Jason Mraz follows Rocket with a more personal look at Mr. A-Z
By Yvette Rebik
Following an artist through a year of their life is not something that most fans are afforded. But fans of the hip-hop influenced singer/songwriter Jason Mraz are getting exactly that opportunity with the release of Mraz’s sophomore release Mr. A – Z.
The album is exactly 365 days of Mraz, all packed into just under one hour. Mr. A-Z took exactly one year to make, from the day the first word was scripted in January 2004 to mastering in January 2005.
Calling from San Diego, Calif., where he now lives, the Mechanicsville, Va., native had recently returned from Japan. Taking the trip as a break, he enjoyed his time off before hitting the road in late September to promote his pseudo self-titled release, a tour which will strip his sound back to that of an intimate solo artist, in lieu of the full band which he had toured with after the release of his major label debut, Waiting for My Rocket to Come.” And while Mraz has spent enough time on the road to be a salty road warrior, he said he’s looking forward to getting back out and into the zone — for the most part.
“I love touring, especially when it’s three to four weeks into it. You get into a zone and things happen on tour that you can’t expect. But at the same time, on most days, I feel like a traveling salesman who is trying to meet his quota,” Mraz said.
Mraz’s mixed emotions regarding touring continued as he explained his early days on the road. He and his band drove everywhere and saw breathtaking sunrises before the lavish tour bus came along. Because the bus travels at night, he never sees the road moving by him anymore. “You really have to push yourself to see things and be inspired by things again,” he said.
Leaving home for life on the road, at least for a few months, made the skat master’s heart ache. The great surf, warm weather and work on his house made him not want to leave. “Deep down I love this pain I’m feeling because as much as I’m going to miss my girlfriend and house, I’m going to love the tour. Life is a little too perfect sometimes,” he said.
With the addition of some acoustic shows, which are Mraz’s favorite, his tour will bring fans back to his coffee shop days. His mind can wander freely without the worries of five other guys moving with him. Mraz invites his audience to a quieter world of spirituality and intimacy during these shows.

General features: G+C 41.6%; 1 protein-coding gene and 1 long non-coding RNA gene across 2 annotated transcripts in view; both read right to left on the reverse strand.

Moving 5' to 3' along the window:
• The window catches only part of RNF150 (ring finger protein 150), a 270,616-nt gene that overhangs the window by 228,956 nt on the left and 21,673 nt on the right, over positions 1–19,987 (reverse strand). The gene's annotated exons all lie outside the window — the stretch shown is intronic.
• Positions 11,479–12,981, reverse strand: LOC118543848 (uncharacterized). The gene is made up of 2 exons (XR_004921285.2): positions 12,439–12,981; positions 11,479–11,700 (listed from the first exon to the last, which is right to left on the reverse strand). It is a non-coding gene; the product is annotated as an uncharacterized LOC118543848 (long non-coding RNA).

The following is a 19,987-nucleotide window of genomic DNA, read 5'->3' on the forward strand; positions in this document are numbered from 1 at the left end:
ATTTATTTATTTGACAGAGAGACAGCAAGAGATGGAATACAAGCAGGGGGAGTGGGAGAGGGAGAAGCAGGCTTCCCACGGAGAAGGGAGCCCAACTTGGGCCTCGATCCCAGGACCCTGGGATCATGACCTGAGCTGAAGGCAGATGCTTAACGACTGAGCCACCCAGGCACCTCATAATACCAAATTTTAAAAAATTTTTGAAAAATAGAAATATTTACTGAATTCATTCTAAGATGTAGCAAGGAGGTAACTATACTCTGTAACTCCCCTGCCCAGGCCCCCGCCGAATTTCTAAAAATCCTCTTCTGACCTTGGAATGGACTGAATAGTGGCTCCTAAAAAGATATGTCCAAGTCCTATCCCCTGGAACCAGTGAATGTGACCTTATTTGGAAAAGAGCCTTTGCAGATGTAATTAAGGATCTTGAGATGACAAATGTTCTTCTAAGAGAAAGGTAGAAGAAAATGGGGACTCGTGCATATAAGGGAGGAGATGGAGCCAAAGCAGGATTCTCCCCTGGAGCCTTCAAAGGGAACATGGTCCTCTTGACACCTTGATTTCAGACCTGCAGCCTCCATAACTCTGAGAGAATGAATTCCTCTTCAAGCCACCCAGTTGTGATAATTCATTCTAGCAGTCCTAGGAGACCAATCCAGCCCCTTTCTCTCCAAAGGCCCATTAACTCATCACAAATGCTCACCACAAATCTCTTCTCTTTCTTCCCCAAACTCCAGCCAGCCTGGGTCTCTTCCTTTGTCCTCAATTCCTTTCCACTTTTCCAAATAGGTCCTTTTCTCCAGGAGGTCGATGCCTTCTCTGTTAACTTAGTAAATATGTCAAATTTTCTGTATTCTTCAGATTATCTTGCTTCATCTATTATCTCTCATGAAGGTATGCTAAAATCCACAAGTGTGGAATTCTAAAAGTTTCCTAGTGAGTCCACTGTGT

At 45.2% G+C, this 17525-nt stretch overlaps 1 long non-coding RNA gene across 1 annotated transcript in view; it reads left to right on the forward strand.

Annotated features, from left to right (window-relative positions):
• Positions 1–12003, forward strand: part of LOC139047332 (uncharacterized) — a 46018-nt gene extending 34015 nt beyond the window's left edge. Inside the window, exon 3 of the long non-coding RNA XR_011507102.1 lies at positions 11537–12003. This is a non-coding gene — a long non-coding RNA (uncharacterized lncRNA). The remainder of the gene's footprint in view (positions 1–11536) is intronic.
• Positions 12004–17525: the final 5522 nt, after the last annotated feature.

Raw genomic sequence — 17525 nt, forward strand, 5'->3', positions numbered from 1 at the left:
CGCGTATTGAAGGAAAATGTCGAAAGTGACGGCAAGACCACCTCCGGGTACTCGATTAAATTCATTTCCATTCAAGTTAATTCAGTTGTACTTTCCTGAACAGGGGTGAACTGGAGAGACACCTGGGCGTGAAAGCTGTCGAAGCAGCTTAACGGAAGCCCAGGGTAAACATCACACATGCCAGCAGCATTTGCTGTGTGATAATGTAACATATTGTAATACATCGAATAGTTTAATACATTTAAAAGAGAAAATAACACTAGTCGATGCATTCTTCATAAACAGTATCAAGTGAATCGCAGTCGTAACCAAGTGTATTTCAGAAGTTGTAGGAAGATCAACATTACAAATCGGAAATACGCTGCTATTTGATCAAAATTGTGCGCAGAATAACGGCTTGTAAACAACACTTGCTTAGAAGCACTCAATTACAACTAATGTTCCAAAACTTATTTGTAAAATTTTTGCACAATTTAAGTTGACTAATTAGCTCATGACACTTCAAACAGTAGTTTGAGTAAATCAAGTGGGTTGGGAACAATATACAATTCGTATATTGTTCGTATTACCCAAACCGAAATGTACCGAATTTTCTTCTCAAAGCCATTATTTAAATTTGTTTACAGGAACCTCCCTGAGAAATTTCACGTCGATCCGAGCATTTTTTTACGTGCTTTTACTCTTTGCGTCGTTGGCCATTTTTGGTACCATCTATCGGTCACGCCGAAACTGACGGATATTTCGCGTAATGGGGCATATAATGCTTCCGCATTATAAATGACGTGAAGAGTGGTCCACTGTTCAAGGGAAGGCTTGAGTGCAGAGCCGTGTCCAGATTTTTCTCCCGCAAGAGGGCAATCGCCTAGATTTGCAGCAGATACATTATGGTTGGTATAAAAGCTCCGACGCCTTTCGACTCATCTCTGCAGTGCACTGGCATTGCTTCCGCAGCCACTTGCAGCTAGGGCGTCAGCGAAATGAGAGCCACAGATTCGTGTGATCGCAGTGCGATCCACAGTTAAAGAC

“I’m going out into the world and being this image that has been promoted about me. When you put it out there, people think they know you because of such and such. That stuff catches me off guard,” he said. “I forget how people know me. The fact that I talk about myself all the time, it can drive you crazy.”
And though it does drive him crazy, Mraz said that it’s part of what Mr. A – Z is all about. “While the reality-based tongue-in-cheek wordsmithing of Rocket is back again, I also wanted this album to suggest that I was ready to reveal a little more about myself,” he said. Many think that musicians have the easiest jobs but, according to Mraz, it’s a nightmare in the sense that it seems that those in the spotlight are constantly giving up something, a secret part of themselves that should be kept private. “It’s tricky. I want to be truthful about this whole thing, but you have to keep things locked away,” he said. Even answering questions during an interview can become a repetitive process. “If I say the same answer to a question I get twice, then I start to feel like a robot. I then start to not even believe what I’m saying. It becomes an answer, not a feeling anymore … The stories within these songs find your Humble Kind of Denial having a go at my own placement in relationships lost and found again, in the ever-changing music business, as a geek and an artist and, at times, a controversially unpopular smoker just trying to breathe freely.”
Jason Mraz :: with James Blunt :: Fillmore Auditorium :: Oct. 24
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